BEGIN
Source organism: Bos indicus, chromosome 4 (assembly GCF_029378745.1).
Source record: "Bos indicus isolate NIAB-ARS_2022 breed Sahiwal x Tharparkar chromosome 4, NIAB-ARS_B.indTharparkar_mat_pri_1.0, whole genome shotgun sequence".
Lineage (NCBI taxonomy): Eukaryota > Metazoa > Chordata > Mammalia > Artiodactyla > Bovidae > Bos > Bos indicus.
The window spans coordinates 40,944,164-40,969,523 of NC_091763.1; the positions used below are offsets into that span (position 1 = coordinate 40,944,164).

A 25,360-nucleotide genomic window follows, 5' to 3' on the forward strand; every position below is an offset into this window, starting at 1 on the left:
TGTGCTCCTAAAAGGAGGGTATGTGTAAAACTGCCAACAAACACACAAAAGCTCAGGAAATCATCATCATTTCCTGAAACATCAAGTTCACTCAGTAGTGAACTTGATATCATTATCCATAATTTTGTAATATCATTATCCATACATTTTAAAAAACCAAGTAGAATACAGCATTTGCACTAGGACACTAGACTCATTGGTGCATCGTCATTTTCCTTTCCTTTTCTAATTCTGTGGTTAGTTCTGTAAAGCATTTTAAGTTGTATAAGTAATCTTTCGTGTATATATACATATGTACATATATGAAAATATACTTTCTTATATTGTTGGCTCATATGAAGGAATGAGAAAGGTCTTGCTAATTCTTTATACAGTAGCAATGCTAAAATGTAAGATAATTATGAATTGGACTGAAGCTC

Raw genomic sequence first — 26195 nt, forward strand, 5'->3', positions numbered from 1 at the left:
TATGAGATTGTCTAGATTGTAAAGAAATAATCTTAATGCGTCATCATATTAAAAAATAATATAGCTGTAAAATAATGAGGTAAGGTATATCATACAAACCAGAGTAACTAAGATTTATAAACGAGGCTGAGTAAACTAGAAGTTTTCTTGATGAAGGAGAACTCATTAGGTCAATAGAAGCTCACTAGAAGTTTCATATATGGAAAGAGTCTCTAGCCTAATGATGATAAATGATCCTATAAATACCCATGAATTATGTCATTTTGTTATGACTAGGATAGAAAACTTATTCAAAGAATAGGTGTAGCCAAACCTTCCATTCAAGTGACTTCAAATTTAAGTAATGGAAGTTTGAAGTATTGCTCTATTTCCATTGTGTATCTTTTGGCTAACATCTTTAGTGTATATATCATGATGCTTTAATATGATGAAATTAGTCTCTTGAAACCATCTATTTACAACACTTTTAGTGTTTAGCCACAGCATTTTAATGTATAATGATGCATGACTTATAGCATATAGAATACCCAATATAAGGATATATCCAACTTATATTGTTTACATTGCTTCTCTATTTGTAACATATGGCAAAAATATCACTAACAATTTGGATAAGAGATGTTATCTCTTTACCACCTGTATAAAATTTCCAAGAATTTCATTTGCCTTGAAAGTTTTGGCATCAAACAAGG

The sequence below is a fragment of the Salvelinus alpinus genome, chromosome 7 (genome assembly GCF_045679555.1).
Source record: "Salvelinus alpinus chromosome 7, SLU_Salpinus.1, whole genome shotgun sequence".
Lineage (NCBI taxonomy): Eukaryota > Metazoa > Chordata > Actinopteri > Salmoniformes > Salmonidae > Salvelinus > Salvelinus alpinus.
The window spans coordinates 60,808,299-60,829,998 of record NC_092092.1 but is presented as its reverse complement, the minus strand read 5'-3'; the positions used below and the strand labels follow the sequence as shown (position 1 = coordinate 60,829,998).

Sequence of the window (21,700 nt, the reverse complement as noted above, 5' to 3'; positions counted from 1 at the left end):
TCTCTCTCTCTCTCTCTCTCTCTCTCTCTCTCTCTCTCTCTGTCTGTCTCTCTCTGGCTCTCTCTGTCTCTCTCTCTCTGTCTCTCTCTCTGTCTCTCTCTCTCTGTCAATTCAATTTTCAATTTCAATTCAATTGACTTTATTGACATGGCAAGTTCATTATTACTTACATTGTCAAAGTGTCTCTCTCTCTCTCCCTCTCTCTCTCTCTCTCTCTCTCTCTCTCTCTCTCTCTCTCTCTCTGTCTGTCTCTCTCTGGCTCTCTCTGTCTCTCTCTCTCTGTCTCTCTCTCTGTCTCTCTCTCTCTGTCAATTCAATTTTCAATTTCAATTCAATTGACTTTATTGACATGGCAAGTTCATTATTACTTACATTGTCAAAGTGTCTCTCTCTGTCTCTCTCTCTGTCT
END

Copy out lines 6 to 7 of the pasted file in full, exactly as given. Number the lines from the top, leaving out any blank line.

TGTGCTCCTAAAAGGAGGGTATGTGTAAAACTGCCAACAAACACACAAAAGCTCAGGAAATCATCATCATTTCCTGAAACATCAAGTTCACTCAGTAGTGAACTTGATATCATTATCCATAATTTTGTAATATCATTATCCATACATTTTAAAAAACCAAGTAGAATACAGCATTTGCACTAGGACACTAGACTCATTGGTGCATCGTCATTTTCCTTTCCTTTTCTAATTCTGTGGTTAGTTCTGTAAAGCATTTTAAGTTGTATAAGTAATCTTTCGTGTATATATACATATGTACATATATGAAAATATACTTTCTTATATTGTTGGCTCATATGAAGGAATGAGAAAGGTCTTGCTAATTCTTTATACAGTAGCAATGCTAAAATGTAAGATAATTATGAATTGGACTGAAGCTC

Raw genomic sequence first — 26195 nt, forward strand, 5'->3', positions numbered from 1 at the left: